2. Standard household exhaust devices may depressurize the building enough to induce spillage of combustion products from chimney-vented equipment into the living space.
  3. Air consumption of a chimney-vented appliance may depressurize the dwelling enough to affect the operation of other equipment. This issue has been raised mostly in relation to open wood burning fireplaces.

Underlying these concerns is the objective of acceptable performance of combustion equipment which can be defined as:

  1. successful ignition without spillage
  2. correct flame quality
  3. complete venting to outdoors of the products of combustion

A suitable supply of combustion air for chimney vented equipment can be defined as one that is available as required from a location which is at or close to atmospheric pressure. Efforts to ensure adequate combustion air for new installations, or to correct apparent problems related to the issues listed above, have until recently focussed on providing a supply of combustion air from outdoors either directly to the appliance combustion chamber, or more commonly, indirectly to the space in which the appliance is installed. Both laboratory research and field experience have shown that these efforts to ensure acceptable performance by supplying combustion air from outdoors have not generally been successful.

Of the five standards reviewed, three are combustion equipment installation codes (B139, B149 and B365), one is a ventilation system standard (F326) and one is a house pressure test standard (51.71). The five standards were reviewed for their treatment of the issues of combustion air supply and protection against depressurization.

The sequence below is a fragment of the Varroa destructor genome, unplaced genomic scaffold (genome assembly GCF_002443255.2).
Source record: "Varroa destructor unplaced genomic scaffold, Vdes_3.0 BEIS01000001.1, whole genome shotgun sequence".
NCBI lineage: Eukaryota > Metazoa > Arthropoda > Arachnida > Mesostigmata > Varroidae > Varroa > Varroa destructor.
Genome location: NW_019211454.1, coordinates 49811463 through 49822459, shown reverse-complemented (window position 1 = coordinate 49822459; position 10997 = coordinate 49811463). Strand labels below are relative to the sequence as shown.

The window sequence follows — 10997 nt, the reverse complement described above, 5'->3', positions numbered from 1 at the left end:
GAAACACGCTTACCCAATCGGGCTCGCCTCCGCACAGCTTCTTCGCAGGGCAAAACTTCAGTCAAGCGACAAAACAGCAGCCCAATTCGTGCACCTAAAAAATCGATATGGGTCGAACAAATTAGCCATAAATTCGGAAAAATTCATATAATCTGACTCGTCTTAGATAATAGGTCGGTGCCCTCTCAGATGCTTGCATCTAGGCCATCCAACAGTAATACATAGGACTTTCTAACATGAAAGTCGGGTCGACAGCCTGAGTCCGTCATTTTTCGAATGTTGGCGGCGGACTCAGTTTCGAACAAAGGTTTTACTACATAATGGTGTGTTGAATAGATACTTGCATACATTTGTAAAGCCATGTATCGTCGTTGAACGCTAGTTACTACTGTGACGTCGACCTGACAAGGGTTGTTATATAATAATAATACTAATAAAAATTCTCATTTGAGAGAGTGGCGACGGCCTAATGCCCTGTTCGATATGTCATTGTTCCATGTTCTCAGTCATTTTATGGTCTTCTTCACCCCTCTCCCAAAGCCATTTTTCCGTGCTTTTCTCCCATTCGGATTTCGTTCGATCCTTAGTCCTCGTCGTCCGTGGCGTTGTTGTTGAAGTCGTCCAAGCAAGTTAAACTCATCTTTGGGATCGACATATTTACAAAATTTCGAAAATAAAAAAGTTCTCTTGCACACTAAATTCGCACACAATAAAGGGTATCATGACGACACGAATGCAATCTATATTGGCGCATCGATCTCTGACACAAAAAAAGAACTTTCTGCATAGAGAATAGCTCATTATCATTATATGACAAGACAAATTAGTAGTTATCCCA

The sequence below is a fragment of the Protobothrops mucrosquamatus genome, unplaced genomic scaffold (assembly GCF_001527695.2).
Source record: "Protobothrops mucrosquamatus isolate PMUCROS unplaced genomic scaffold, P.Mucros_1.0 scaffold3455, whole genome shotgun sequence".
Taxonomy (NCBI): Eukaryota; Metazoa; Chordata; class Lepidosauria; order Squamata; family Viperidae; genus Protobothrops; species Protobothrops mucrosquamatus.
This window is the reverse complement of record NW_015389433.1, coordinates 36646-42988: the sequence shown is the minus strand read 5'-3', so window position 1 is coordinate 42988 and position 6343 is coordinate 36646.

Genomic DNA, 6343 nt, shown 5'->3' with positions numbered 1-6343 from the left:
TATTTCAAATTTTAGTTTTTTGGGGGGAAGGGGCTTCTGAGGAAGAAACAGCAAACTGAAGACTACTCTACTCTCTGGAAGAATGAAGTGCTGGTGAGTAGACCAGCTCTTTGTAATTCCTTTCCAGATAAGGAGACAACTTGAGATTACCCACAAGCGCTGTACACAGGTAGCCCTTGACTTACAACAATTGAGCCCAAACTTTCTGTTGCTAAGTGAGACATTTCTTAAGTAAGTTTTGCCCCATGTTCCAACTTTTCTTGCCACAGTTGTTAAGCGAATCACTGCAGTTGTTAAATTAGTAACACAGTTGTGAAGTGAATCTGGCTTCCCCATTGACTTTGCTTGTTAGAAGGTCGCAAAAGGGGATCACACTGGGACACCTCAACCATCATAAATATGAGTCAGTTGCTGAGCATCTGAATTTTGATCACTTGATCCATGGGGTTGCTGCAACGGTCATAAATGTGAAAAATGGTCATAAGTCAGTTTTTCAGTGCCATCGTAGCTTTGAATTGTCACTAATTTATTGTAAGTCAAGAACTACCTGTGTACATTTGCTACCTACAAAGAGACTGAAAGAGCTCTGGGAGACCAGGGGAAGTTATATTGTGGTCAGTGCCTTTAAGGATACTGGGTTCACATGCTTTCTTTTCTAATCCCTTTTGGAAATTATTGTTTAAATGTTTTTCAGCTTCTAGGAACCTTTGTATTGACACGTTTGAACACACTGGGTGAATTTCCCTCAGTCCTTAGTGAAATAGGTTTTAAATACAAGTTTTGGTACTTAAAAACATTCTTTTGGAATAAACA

Findings from the review of the standards

Two very different approaches are evident among these five standards:

  • B139 and B149 are combustion air-centred: Their requirements assume that tight house construction will not permit natural leakage to supply combustion air. Both standards have extensive requirements for the provision of combustion air from outdoors. The problem of exhaust device depressurization is not addressed in any detail within the standards. In fact, the recognition in B149 that its combustion air and venting tables are appropriate only when depressurization of the space does not exceed – 5 Pa (Appendix C) presents installers and inspectors with a problem because the standard includes no detail on how to proceed if the value is outside this limit.
  • F326, 51.71 and B365 are depressurization-centred: Their requirements assume that houses leak enough to provide combustion air, but that depressurization of a house by its exhaust devices may disrupt normal operation of chimney-vented combustion equipment. (Standards 51.71 and B365 have requirements recognizing that open or decorative fireplaces may consume enough air to affect the operation of other equipment.

Why the combustion air-centred approach needs review

It is assumed in standards B139 and B149 that oil and gas appliances may not receive the combustion air they require if the dwelling ". . . has windows and doors of either close-fitting or sealed construction, and the exterior walls are covered by a continuous, sealed vapour barrier and gypsum wallboard (drywall) or plywood or similar materials having sealed joints . . . " (B149) or is ". . . built in accordance with the National Building Code of Canada, 1985 (or subsequent edition)" (B139). This assumption is not supported by housing research literature. The natural leakage rate of new Canadian houses is generally sufficient to supply combustion air requirements for closed combustion chamber natural draft vented equipment without inducing any significant amount of house depressurization. In addition, the usual methods of providing combustion air from outdoors are generally ineffective and may induce venting failure under certain conditions.